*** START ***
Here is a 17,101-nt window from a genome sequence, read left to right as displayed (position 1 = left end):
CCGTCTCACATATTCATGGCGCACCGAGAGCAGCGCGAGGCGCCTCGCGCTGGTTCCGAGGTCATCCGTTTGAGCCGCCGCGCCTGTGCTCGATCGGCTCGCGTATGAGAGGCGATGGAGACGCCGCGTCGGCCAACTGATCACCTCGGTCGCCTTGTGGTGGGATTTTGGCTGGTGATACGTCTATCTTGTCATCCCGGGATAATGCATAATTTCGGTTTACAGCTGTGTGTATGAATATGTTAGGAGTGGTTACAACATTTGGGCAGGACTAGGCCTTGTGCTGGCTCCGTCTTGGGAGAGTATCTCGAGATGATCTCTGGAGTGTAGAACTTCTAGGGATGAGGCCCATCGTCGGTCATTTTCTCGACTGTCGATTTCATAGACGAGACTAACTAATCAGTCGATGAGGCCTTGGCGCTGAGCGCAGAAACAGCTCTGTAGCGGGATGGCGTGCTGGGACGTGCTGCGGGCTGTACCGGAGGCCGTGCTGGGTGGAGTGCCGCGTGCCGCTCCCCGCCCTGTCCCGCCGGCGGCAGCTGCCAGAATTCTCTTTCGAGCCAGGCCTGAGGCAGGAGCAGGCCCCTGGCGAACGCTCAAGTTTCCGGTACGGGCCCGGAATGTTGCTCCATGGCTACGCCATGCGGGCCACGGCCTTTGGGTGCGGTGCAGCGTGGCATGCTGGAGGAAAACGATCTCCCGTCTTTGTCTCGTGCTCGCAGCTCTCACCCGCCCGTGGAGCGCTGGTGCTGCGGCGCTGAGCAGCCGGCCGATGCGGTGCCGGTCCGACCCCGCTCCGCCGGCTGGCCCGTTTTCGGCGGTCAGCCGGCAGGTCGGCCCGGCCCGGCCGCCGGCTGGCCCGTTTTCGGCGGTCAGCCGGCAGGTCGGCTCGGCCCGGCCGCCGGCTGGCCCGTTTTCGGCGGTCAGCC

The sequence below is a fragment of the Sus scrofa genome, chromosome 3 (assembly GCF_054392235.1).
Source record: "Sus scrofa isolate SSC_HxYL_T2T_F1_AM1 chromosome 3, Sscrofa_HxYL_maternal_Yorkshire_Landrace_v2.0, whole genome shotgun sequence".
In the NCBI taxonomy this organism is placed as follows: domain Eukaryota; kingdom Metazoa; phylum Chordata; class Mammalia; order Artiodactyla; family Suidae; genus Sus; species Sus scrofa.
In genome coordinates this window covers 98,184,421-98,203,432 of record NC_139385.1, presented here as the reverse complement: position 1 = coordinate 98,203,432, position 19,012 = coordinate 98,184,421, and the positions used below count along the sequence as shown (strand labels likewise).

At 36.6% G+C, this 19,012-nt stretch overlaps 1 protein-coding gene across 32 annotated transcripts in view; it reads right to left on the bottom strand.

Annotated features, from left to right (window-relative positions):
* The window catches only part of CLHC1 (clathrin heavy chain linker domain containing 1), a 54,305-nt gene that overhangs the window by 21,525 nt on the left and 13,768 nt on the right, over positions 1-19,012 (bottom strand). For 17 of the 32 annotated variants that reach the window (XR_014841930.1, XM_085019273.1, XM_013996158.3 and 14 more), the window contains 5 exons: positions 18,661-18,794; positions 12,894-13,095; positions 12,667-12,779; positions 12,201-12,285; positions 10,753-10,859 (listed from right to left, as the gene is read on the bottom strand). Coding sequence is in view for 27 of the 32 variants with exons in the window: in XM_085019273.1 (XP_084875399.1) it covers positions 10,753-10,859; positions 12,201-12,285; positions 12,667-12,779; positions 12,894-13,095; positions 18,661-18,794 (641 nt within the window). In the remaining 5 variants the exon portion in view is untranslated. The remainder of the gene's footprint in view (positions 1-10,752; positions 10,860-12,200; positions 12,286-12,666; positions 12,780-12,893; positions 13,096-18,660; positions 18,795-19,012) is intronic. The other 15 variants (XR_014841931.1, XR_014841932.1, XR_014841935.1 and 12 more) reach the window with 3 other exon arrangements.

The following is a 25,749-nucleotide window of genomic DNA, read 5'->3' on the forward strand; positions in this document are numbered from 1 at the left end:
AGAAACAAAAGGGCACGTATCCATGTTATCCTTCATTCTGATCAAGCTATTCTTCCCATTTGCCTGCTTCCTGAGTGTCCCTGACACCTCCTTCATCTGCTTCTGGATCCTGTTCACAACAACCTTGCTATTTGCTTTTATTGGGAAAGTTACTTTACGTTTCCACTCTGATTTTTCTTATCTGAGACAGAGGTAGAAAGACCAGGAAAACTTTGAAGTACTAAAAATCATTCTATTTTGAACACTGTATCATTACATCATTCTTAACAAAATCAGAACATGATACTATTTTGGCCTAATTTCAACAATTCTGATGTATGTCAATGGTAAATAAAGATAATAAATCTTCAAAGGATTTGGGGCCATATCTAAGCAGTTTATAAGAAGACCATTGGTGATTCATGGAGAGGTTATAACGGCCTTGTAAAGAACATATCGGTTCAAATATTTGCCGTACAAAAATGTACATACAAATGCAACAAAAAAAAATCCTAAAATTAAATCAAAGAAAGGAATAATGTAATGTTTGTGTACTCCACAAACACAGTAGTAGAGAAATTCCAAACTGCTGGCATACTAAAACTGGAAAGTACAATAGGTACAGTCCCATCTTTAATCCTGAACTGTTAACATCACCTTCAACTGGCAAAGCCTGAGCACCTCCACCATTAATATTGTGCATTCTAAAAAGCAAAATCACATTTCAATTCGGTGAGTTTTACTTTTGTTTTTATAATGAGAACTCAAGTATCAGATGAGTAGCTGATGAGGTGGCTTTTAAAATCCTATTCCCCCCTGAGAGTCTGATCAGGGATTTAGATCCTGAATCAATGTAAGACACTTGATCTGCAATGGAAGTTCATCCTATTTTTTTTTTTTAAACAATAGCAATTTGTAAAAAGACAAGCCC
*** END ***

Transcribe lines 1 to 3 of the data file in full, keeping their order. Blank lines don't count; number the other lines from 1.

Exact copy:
Here is a 17,101-nt window from a genome sequence, read left to right as displayed (position 1 = left end):
CCGTCTCACATATTCATGGCGCACCGAGAGCAGCGCGAGGCGCCTCGCGCTGGTTCCGAGGTCATCCGTTTGAGCCGCCGCGCCTGTGCTCGATCGGCTCGCGTATGAGAGGCGATGGAGACGCCGCGTCGGCCAACTGATCACCTCGGTCGCCTTGTGGTGGGATTTTGGCTGGTGATACGTCTATCTTGTCATCCCGGGATAATGCATAATTTCGGTTTACAGCTGTGTGTATGAATATGTTAGGAGTGGTTACAACATTTGGGCAGGACTAGGCCTTGTGCTGGCTCCGTCTTGGGAGAGTATCTCGAGATGATCTCTGGAGTGTAGAACTTCTAGGGATGAGGCCCATCGTCGGTCATTTTCTCGACTGTCGATTTCATAGACGAGACTAACTAATCAGTCGATGAGGCCTTGGCGCTGAGCGCAGAAACAGCTCTGTAGCGGGATGGCGTGCTGGGACGTGCTGCGGGCTGTACCGGAGGCCGTGCTGGGTGGAGTGCCGCGTGCCGCTCCCCGCCCTGTCCCGCCGGCGGCAGCTGCCAGAATTCTCTTTCGAGCCAGGCCTGAGGCAGGAGCAGGCCCCTGGCGAACGCTCAAGTTTCCGGTACGGGCCCGGAATGTTGCTCCATGGCTACGCCATGCGGGCCACGGCCTTTGGGTGCGGTGCAGCGTGGCATGCTGGAGGAAAACGATCTCCCGTCTTTGTCTCGTGCTCGCAGCTCTCACCCGCCCGTGGAGCGCTGGTGCTGCGGCGCTGAGCAGCCGGCCGATGCGGTGCCGGTCCGACCCCGCTCCGCCGGCTGGCCCGTTTTCGGCGGTCAGCCGGCAGGTCGGCCCGGCCCGGCCGCCGGCTGGCCCGTTTTCGGCGGTCAGCCGGCAGGTCGGCTCGGCCCGGCCGCCGGCTGGCCCGTTTTCGGCGGTCAGCC

The sequence below is a fragment of the Sus scrofa genome, chromosome 3 (assembly GCF_054392235.1).